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​The Allure of Asian and American Super Market

Culture | March 21st, 2024

By Annie Prafcke

annieprafcke@gmail.com

As an elementary school kid in the early 2000s, Kristy Tran didn’t start her day the way most kids do. Instead of rolling out of bed to go straight to school, Tran and her parents went grocery shopping.

Nearly every morning — or sometimes after school — the Tran family got in the car to drive to Asian and American Market. At the store, Tran’s dad waited in the driver's seat with a cigarette or a cup of coffee, while her mom made the grocery run. Asian and American Market was one of the few Asian groceries in her hometown of Fargo, North Dakota, so it was an essential stop for the Tran family and many other Vietnamese-American families in the area.

Her mom searched the market’s densely packed aisles for eggroll wrappers, fish sauce, noodles and papaya, while Tran hunted for her favorite Japanese snacks: Calbee shrimp chips, Meiji YanYan biscuits with their sweet, creamy dips, and chocolate-filled Hello Panda cookies.

Tran’s descriptions of Asian and American Market evoke strong memories for me as well. As a Chinese adoptee raised by a white mother in the early 2000s and 2000-teens, few spaces existed in my small, heavily Norwegian-influenced city where my dark hair and almond shaped eyes didn’t make me stand out. Asian and American Market was one of those places.

Today, Asian and American Market (or A and A) looks different than it did during Tran’s and my school days. In January 2023, the grocery store rebranded to Asian and American Super Market, reopening at a new location that is less than half a mile away from the old store but about three times larger — nearly the size of an Olympic ice hockey rink. John Huynh, who owns the store with his sister Sarah Huynh, says customers drive in from across the state and even neighboring South Dakota to shop at his grocery. A and A’s success reflects demographic changes in North Dakota, as well as an Asian food hype across the nation.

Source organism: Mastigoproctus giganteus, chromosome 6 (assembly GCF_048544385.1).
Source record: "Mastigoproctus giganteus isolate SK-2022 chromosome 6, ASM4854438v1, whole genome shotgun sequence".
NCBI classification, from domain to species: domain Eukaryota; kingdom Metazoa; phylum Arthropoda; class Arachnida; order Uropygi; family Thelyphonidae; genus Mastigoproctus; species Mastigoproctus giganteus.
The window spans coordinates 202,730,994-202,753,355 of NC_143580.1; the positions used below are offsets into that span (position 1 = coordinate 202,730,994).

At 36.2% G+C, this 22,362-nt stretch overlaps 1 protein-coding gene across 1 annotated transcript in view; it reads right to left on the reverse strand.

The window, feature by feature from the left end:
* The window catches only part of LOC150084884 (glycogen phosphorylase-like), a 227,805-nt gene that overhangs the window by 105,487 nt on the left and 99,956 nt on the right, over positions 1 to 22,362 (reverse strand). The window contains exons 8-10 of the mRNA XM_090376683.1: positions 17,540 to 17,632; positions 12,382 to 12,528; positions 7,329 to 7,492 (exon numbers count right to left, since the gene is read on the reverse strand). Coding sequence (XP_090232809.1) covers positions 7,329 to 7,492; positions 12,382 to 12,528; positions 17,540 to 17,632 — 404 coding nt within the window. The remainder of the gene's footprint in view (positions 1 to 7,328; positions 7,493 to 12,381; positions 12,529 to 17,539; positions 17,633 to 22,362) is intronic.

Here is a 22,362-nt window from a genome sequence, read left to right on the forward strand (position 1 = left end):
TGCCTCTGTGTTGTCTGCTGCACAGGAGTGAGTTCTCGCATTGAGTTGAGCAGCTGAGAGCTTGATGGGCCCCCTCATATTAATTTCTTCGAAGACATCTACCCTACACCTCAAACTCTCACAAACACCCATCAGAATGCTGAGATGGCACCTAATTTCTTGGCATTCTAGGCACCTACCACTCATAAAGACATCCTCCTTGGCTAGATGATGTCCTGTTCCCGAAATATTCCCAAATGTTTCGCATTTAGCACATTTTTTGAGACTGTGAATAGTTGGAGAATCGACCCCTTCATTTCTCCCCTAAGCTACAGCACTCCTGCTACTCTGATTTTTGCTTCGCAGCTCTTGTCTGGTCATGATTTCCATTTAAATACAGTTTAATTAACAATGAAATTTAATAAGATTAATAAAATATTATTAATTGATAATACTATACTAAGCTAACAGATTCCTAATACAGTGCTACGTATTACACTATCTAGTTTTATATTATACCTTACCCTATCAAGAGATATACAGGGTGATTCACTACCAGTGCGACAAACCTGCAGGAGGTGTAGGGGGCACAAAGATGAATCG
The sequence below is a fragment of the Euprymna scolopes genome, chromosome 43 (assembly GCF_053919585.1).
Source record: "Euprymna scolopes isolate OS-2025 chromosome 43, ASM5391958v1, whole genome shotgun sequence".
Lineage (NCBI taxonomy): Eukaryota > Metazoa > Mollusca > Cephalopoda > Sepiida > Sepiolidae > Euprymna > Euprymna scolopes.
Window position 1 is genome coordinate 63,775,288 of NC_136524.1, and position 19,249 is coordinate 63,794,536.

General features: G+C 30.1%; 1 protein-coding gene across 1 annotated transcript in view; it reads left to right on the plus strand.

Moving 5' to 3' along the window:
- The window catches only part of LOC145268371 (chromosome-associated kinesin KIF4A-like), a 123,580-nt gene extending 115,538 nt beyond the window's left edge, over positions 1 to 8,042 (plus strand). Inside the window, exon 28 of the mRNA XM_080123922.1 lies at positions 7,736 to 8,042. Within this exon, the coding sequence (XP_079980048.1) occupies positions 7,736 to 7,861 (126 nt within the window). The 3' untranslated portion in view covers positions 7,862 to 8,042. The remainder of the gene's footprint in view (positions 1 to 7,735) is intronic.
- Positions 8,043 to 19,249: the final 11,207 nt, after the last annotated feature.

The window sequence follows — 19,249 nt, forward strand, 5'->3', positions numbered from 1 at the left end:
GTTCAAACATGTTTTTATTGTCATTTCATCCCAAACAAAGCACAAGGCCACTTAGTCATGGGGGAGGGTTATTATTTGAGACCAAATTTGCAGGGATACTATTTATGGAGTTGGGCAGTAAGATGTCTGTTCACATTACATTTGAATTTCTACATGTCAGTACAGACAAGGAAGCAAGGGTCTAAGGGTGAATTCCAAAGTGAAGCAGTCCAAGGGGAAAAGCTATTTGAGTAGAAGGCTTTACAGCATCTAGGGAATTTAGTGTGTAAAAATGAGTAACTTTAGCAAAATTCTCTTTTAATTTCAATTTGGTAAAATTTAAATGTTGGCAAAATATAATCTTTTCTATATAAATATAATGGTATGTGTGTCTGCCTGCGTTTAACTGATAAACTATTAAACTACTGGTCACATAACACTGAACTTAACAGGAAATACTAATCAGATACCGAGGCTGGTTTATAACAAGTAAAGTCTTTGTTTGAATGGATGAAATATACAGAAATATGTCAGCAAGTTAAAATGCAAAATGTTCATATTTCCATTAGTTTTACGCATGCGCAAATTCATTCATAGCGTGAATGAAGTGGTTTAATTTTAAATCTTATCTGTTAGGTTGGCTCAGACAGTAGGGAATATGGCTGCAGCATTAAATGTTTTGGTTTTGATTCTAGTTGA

North Dakota’s Asian population is not large. Only around 13,200 Asian people live in a state of roughly 779,000. Fargo, North Dakota’s most populous city, has an Asian population that is closer to the national average. Just over 4% of Fargoans identify as Asian alone, whereas 6% of the total U.S. population identifies this way. Yet, between 2000 and 2019, the number of Asian people in North Dakota grew over 200%, making North Dakota the U.S. state with the fastest growing Asian population.

While the city is becoming more racially diverse, Asian grocery stores weren’t always cool in Fargo, nor was being Asian. Tran, now 29, felt ashamed of her Vietnamese heritage as a kid. Most of her friends were white. Her classmates teased her about the shape of her eyes and her short stature. She remembers her parents bringing custard-filled Euro Cakes from Thailand to her birthday parties and wishing they would just bring cupcakes instead.

These days, Tran owns Saigon Kuisine, a catering and pop up business specializing in Vietnamese food, which she runs with her mom, along with the help of her dad, her cousin and her boyfriend. She told me she thinks attitudes toward Asian food in Fargo have changed from when we were growing up. Kids in her school cafeteria once made fun of her for bringing fried rice. They jeered, “What’s that smell?” Now, people request her Vietnamese egg rolls and bánh mì at graduation parties, and Saigon Kuisine sells out nearly every time they attend Red River Market, downtown Fargo’s largest farmer’s market. “People are loving Vietnamese food,” she said.

A and A has been in the Fargo community for decades, but its history is murky until the late 1990s. A and A’s former co-owner, George Ley, told me he bought an Asian grocery with his then brother-in-law around 1997. The store he bought had previously been through a few name changes but he remembers it being called something like Hong Oriental Market at the time of purchase. The two renamed the business to Asian and American Market and moved it from its original location to 1015 Main Avenue about a year later. The Huynh siblings then took over from that location in 2016.

Newcomers are often surprised Fargo has an Asian grocery store with an extensive selection of goods. Customers from as far as California and New York who are visiting family in Fargo say they can find things at his supermarket that they can’t find back home, John boasted. He knows how important it is to have access to foods that represent one’s culture. As a Vietnamese immigrant who came to the U.S. at age 21, John remembers traveling about 50 miles to Fargo from his home in Pelican Rapids, Minnesota, to find Asian food in the mid 1990s.